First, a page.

More creative approaches to learning can empower students of all ages

The ExCITe Center brings together experts from varied disciplines for a music hackathon

The ExCITe Center brings together experts from varied disciplines for a music hackathon

On Jan. 24 at 6 p.m., the ExCITe Center of Drexel University will kick off its Learning Innovation initiative with a conversation with iconoclast educator, artist and technologist John Maeda. WHYY invited Youngmoo Kim, director of ExCITe and moderator of the discussion, to share his thoughts on learning innovation.

In our society, education has traditionally been the most accessible path to greater opportunity. Historically, the accumulation of skills, based on a foundation of literacy and numeracy, provided a clear route to a stable career and the betterment of one’s standing. At one time, this was accepted by all, but for a growing number of students, parents, and graduates, it seems to no longer be the case. I think a core reason for this shift is that, for many, classroom learning (at all levels, but particularly K-12) has become increasingly pedantic, cumbersome, and a bit out of touch with the real world.Now, as someone who has experienced a fair amount of schooling, I can’t count the number of times when I’ve been lost or clueless in a learning environment, whether in middle school, high school, college, or grad school. And this continues today, at conferences and workshops. Overall, we can do a much better job of conveying knowledge. Too often we, as instructors, fail to provide an adequate context for the application of the skills and subjects we teach, and their relation to the creation of new knowledge, ideas, and invention.To respond to this challenge and offer ideas for how instruction might be improved, the ExCITe Center of Drexel University has launched Learning Innovation, an initiative to explore the close links between how we gain knowledge and how we apply it.

At the core is our belief that the act of learning is empowering. When you learn to do something, you increase your ability to take your fate into your own hands. We begin with the hypothesis that active methods (learning by doing, making, and creating) do more to solidify this relationship between knowledge and self-efficacy; that learning is not about memorization, factual recall, or your speed with arithmetic computation. Rather, it’s about what you can create with that knowledge, which is the focus of our inquiry.  To launch the initiative, we are pleased to welcome John Maeda on Tuesday, Jan. 24 at 6 p.m. to share his thoughts on how we can implement more creative approaches to learning, improve the way we design and implement new education initiatives and create a more inclusive innovation community. John is a computer scientist turned artist turned executive, who, at his core, is a designer and an iconoclast educator who has worked at the forefront of the STEM to STEAM (science, technology, engineering, arts & design, and mathematics) movement. In my experience, his thoughts on boundary-crossing, creative approaches to design for learning are always insightful and provocative.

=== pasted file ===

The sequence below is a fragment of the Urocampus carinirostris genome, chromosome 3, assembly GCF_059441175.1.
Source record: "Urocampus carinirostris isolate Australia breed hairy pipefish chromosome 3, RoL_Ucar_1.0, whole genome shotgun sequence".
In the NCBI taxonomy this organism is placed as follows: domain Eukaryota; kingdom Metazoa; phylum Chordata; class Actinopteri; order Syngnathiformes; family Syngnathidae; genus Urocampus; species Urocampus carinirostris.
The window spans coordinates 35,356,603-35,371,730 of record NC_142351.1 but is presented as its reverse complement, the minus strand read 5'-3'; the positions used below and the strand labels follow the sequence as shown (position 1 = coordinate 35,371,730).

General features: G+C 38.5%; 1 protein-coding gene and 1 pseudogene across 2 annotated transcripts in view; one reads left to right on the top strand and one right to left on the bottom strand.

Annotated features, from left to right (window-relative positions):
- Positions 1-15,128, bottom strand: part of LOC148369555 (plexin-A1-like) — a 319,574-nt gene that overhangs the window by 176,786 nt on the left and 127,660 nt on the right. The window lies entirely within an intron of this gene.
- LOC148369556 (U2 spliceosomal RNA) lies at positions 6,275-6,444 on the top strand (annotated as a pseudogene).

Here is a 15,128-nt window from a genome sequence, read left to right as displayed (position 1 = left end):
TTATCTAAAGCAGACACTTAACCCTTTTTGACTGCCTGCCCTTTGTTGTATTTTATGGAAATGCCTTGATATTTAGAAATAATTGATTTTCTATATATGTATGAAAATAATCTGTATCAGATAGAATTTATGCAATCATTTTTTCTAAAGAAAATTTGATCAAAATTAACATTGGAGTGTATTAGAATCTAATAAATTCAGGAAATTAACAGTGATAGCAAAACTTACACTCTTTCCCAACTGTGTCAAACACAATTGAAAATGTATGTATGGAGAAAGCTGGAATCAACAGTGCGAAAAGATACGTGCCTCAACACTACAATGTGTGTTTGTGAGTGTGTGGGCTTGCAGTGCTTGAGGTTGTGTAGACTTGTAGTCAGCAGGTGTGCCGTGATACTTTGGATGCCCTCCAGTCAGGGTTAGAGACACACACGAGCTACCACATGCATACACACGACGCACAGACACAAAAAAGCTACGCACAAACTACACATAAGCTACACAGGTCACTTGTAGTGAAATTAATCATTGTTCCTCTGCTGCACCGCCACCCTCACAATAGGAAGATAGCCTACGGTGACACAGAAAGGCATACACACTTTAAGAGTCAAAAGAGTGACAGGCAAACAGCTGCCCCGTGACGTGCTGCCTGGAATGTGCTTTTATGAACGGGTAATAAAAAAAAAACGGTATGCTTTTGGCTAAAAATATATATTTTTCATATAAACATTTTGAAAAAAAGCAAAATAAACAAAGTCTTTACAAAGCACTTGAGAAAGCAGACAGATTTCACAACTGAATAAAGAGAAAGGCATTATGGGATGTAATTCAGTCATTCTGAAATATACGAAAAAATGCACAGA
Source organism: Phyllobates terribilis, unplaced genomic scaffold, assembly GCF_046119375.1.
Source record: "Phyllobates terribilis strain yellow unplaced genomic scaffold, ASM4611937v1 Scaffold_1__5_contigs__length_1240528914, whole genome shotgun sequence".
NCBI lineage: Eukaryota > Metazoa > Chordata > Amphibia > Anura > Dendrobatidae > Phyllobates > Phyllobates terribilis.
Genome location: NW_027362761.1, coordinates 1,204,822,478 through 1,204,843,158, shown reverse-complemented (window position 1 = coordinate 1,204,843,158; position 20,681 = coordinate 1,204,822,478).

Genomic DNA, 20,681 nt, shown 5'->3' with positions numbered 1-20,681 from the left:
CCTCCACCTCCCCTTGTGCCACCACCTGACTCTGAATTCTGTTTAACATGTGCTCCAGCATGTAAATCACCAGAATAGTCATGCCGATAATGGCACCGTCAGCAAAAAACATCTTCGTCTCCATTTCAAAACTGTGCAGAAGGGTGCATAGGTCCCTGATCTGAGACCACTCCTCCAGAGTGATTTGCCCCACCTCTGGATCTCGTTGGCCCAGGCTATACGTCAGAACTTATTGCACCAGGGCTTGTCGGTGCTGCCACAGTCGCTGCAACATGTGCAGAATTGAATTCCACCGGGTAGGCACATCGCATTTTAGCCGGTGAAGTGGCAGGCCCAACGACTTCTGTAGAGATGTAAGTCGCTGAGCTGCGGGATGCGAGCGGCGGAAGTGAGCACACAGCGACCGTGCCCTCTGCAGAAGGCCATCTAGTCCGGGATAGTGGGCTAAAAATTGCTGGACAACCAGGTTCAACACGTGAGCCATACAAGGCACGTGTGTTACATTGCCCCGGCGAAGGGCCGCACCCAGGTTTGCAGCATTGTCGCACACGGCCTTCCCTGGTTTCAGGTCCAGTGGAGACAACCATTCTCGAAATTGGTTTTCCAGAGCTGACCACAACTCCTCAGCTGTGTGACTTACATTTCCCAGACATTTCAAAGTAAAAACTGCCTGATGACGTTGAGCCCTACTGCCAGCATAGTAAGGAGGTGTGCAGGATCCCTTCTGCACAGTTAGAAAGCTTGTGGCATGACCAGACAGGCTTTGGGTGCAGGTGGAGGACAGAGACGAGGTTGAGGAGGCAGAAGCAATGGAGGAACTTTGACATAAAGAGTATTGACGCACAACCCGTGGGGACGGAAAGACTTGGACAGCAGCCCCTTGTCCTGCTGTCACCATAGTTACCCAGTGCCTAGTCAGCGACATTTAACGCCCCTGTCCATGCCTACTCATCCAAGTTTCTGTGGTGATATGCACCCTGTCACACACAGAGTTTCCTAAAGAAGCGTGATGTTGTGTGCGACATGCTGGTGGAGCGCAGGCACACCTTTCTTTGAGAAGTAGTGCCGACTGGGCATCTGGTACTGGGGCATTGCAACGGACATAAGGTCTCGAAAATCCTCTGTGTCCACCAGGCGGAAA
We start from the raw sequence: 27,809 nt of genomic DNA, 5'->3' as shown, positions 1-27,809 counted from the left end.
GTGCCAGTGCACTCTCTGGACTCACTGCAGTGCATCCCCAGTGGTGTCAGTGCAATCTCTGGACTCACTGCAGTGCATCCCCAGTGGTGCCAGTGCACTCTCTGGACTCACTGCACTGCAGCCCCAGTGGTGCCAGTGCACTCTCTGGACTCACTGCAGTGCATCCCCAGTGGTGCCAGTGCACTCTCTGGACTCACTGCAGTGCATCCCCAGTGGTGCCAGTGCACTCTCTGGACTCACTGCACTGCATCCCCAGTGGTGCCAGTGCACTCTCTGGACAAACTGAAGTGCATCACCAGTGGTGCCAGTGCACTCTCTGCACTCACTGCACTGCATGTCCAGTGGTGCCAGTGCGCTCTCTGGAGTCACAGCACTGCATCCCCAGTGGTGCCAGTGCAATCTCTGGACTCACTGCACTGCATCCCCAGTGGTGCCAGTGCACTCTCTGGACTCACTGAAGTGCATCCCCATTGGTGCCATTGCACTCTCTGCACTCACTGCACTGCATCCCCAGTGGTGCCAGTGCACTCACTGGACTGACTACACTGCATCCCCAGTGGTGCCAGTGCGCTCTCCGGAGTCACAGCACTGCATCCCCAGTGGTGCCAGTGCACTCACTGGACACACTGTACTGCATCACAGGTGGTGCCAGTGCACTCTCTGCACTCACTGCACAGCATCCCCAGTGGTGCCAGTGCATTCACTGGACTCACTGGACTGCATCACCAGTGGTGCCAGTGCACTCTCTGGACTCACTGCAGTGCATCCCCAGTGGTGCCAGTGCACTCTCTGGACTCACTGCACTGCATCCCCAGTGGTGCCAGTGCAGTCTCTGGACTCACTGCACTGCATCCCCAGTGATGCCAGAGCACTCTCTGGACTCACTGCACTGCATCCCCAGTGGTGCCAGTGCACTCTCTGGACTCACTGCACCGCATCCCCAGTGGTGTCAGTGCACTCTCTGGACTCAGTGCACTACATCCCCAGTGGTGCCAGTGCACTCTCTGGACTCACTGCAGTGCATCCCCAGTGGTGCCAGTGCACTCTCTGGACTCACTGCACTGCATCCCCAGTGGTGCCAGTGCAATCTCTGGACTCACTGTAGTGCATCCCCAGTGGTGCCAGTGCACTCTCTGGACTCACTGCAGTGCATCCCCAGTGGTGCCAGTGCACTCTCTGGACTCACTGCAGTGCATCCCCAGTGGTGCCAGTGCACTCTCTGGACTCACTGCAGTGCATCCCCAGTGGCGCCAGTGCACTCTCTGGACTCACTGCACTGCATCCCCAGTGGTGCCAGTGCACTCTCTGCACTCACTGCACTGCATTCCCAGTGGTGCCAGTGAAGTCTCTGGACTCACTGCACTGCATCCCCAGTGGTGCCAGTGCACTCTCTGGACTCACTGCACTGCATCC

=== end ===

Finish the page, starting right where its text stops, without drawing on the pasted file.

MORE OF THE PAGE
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This is the first of a six-part series of conversations throughout the year, where national leaders will connect with local educators, makers, and policy advocates to exchange ideas and experiment. All are welcome to be part of this community.

We’re cognizant that, for the greater part of a century, public education in the United States has been an incredible success. But with any institution, the incorporation of new ideas, discoveries, and methods is absolutely crucial. Our work in the education community is never done, and there will always be room for improvement. That’s both the challenge and the great opportunity.

We hope Learning Innovation will illuminate such new ideas and pathways and clearly convey ways we can improve learning for all. We hope our audiences will help us to experiment with new approaches and to share ideas and discoveries. And we look forward to learning from participants as the initiative evolves.

Youngmoo Kim is director of the Expressive and Creative Interaction Technologies (ExCITe) Center and associate professor of electrical and computer engineering at Drexel University.

John Maeda will speak on Tuesday, Jan. 24 at 6 p.m. at Drexel’s Mitchell Auditorium. To attend the conversation, please register. Maeda, formerly president of the Rhode Island School of Design, design partner at Kleiner Perkins, and professor at the MIT Media Lab, is now global head of computational design and inclusion at Automattic (the developers of

For more details on the Learning Innovation initiative, listen to the most recent podcast and sign up to receive occasional updates.

Drexel University provides financial support to WHYY.



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